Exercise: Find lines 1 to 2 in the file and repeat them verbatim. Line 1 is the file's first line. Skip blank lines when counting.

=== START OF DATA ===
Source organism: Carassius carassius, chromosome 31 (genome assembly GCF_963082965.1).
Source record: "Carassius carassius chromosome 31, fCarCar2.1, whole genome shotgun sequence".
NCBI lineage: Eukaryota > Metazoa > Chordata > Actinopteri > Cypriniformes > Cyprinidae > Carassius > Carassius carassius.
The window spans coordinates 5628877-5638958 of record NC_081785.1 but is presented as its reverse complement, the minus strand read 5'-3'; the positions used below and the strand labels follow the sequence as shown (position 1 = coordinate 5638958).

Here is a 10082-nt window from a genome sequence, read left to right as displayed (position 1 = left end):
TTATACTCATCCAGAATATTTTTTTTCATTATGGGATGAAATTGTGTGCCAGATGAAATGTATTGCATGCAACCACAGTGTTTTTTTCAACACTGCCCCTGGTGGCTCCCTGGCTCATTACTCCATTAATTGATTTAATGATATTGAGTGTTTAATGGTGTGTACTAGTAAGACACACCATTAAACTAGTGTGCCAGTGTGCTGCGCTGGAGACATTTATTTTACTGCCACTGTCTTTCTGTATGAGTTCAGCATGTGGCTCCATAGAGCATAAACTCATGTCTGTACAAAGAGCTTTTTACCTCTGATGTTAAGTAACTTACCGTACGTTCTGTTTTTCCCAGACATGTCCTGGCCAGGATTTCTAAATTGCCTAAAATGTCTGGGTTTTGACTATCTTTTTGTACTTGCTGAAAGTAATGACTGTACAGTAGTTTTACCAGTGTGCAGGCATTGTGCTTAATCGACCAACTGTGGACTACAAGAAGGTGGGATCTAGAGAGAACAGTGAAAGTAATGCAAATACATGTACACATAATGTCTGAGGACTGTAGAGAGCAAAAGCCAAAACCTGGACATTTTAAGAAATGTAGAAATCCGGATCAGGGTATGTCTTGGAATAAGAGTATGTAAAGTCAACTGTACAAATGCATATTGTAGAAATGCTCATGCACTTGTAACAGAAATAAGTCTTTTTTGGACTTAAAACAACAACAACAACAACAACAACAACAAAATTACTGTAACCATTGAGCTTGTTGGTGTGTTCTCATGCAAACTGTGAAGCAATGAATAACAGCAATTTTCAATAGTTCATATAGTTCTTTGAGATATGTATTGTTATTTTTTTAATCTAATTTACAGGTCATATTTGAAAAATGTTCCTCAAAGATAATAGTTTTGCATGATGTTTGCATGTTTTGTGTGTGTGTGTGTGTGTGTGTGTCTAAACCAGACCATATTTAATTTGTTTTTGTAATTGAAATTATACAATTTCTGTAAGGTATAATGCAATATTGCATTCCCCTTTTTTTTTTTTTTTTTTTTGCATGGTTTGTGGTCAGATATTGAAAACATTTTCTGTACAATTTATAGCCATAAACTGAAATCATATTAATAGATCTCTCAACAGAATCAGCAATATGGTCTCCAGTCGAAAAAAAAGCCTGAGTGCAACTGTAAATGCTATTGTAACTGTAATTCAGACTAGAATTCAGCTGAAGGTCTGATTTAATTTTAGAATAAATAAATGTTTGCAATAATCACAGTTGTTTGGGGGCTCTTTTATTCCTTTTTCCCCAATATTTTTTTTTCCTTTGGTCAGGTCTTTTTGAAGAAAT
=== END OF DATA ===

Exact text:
Source organism: Carassius carassius, chromosome 31 (genome assembly GCF_963082965.1).
Source record: "Carassius carassius chromosome 31, fCarCar2.1, whole genome shotgun sequence".